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84cc6a9a-a7b0-4d1b-b6f4-80ebafb3f225 (old id 1520592)
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2009-12-28 09:41:29
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2017-09-17 06:20:56
@article{84cc6a9a-a7b0-4d1b-b6f4-80ebafb3f225,
  abstract     = {Objectives: To describe the contribution of highly processed foods to total diet, nutrient intakes and patterns among 27 redefined centres in the 10 countries participating in the European Prospective Investigation into Cancer and Nutrition (EPIC). Methods: Single 24-hour dietary recalls were collected from 36 034 individuals (aged 35-74 years) using a standardized computerized interview programme (EPIC-SOFT). Centre-specific mean food intakes (g/day) were computed according to their degree of food processing (that is, highly, moderately and non-processed foods) using a specifically designed classification system. The contribution (%) of highly processed foods to the centre mean intakes of diet and 26 nutrients (including energy) was estimated using a standardized nutrient database (ENDB). The effect of different possible confounders was also investigated. Results: Highly processed foods were an important source of the nutrients considered, contributing between 61% (Spain) and 78-79% (the Netherlands and Germany) of mean energy intakes. Only two nutrients, beta-carotene (34-46%) and vitamin C (28-36%), had a contribution from highly processed foods below 50% in Nordic countries, in Germany, the Netherlands and the United Kingdom, whereas for the other nutrients, the contribution varied from 50 to 91% (excluding alcohol). In southern countries (Greece, Spain, Italy and France), the overall contribution of highly processed foods to nutrient intakes was lower and consisted largely of staple or basic foods (for example, bread, pasta/rice, milk, vegetable oils), whereas highly processed foods such as crisp bread, breakfast cereals, margarine and other commercial foods contributed more in Nordic and central European centres. Conclusions: Highly industrially processed foods dominate diets and nutrient patterns in Nordic and central European countries. The greater variations observed within southern countries may reflect both a larger contribution of non/moderately processed staple foods along with a move from traditional to more industrialized dietary patterns. European Journal of Clinical Nutrition (2009) 63, S206-S225; doi: 10.1038/ejcn.2009.82},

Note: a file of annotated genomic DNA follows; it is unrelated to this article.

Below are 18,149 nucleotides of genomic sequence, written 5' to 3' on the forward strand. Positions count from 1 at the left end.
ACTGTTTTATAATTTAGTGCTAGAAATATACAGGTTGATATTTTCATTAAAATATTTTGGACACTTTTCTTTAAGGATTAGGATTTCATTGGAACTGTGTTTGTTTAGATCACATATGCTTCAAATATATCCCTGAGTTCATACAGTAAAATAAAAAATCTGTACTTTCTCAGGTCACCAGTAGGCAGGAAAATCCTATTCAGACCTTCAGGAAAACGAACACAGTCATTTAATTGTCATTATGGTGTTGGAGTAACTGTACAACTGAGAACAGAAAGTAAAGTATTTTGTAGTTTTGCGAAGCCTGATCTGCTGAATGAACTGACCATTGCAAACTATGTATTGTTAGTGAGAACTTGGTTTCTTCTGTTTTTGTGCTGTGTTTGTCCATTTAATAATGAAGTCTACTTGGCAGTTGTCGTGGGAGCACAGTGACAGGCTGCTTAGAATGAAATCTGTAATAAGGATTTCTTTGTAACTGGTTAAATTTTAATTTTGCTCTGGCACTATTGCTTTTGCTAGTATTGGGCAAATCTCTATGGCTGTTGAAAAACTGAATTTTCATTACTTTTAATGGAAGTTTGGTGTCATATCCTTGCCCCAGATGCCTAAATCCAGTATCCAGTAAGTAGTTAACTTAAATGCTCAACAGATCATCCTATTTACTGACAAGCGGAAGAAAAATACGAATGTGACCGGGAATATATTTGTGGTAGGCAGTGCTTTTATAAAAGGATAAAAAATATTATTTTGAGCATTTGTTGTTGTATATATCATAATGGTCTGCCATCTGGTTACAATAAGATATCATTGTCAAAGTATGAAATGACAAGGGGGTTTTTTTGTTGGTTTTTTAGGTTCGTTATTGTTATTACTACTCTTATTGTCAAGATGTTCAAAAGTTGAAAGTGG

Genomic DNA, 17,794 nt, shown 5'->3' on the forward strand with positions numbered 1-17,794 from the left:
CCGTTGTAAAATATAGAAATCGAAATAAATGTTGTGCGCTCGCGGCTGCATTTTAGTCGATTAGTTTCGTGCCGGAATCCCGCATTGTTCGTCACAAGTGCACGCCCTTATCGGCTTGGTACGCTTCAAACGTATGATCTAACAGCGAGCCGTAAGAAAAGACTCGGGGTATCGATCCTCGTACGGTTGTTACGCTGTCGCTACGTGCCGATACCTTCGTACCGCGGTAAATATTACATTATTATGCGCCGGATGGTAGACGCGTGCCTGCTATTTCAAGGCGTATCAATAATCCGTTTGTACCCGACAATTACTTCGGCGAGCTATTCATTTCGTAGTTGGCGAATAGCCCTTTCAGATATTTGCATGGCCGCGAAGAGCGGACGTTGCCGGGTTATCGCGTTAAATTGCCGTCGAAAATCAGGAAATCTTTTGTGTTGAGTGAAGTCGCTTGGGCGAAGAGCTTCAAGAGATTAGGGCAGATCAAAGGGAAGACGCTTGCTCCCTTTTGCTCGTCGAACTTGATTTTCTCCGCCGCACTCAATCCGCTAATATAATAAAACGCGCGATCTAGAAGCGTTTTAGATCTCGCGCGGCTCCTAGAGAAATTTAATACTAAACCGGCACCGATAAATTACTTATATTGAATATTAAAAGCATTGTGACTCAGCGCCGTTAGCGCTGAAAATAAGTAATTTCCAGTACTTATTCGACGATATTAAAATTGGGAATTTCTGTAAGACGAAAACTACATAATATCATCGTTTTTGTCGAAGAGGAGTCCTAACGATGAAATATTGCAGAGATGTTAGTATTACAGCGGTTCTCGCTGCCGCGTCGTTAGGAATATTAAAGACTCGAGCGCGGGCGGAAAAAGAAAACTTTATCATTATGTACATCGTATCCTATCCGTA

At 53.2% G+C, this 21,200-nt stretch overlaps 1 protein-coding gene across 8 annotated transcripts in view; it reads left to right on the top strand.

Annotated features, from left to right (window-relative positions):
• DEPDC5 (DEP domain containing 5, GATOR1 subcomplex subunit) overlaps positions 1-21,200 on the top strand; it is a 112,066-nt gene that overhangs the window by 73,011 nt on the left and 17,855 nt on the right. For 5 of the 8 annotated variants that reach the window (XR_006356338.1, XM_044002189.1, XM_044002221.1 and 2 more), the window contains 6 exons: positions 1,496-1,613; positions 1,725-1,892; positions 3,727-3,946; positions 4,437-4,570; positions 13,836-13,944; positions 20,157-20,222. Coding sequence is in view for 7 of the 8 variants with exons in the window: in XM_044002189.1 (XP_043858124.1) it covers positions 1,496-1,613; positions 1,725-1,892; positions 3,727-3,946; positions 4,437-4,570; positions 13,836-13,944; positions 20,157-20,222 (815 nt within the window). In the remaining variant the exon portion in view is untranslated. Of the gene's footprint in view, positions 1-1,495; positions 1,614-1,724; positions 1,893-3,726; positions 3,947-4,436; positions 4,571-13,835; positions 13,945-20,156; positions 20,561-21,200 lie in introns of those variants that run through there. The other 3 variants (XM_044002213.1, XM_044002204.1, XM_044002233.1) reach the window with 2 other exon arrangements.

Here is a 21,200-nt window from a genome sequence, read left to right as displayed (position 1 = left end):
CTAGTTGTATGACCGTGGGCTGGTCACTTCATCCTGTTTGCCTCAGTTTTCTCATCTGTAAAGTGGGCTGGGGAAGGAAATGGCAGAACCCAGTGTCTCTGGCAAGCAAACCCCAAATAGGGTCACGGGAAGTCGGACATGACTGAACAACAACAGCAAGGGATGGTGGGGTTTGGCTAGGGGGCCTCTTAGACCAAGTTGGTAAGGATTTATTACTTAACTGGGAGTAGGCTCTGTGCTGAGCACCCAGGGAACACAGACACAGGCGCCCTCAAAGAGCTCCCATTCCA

author       = {Slimani, N. and Deharveng, G. and Southgate, D. A. T. and Biessy, C. and Chajes, V. and van Bakel, M. M. E. and Boutron-Ruault, M. C. and McTaggart, A. and Grioni, S. and Verkaik-Kloosterman, J. and Huybrechts, I. and Amiano, P. and Jenab, M. and Vignat, J. and Bouckaert, K. and Casagrande, C. and Ferrari, P. and Zourna, P. and Trichopoulou, A. and Wirfält, Elisabet and Johansson, G. and Rohrmann, S. and Illner, A-K and Barricarte, A. and Rodriguez, L. and Touvier, M. and Niravong, M. and Mulligan, A. and Crowe, F. and Ocke, M. C. and van der Schouw, Y. T. and Bendinelli, B. and Lauria, C. and Brustad, M. and Hjartaker, A. and Tjonneland, A. and Jensen, A. M. and Riboli, E. and Bingham, S.},
  issn         = {1476-5640},
  keyword      = {foods,industrial,processed foods,24-h dietary recall,standardisation,EPIC-SOFT,nutrient patterns},
  language     = {eng},
  number       = {4s},
  pages        = {206--225},
  publisher    = {Nature Publishing Group},
  series       = {European Journal of Clinical Nutrition},
  title        = {Contribution of highly industrially processed foods to the nutrient intakes and patterns of middle-aged populations in the European Prospective Investigation into Cancer and Nutrition study},
  url          = {http://dx.doi.org/10.1038/ejcn.2009.82},
  volume       = {63},
  year         = {2009},
}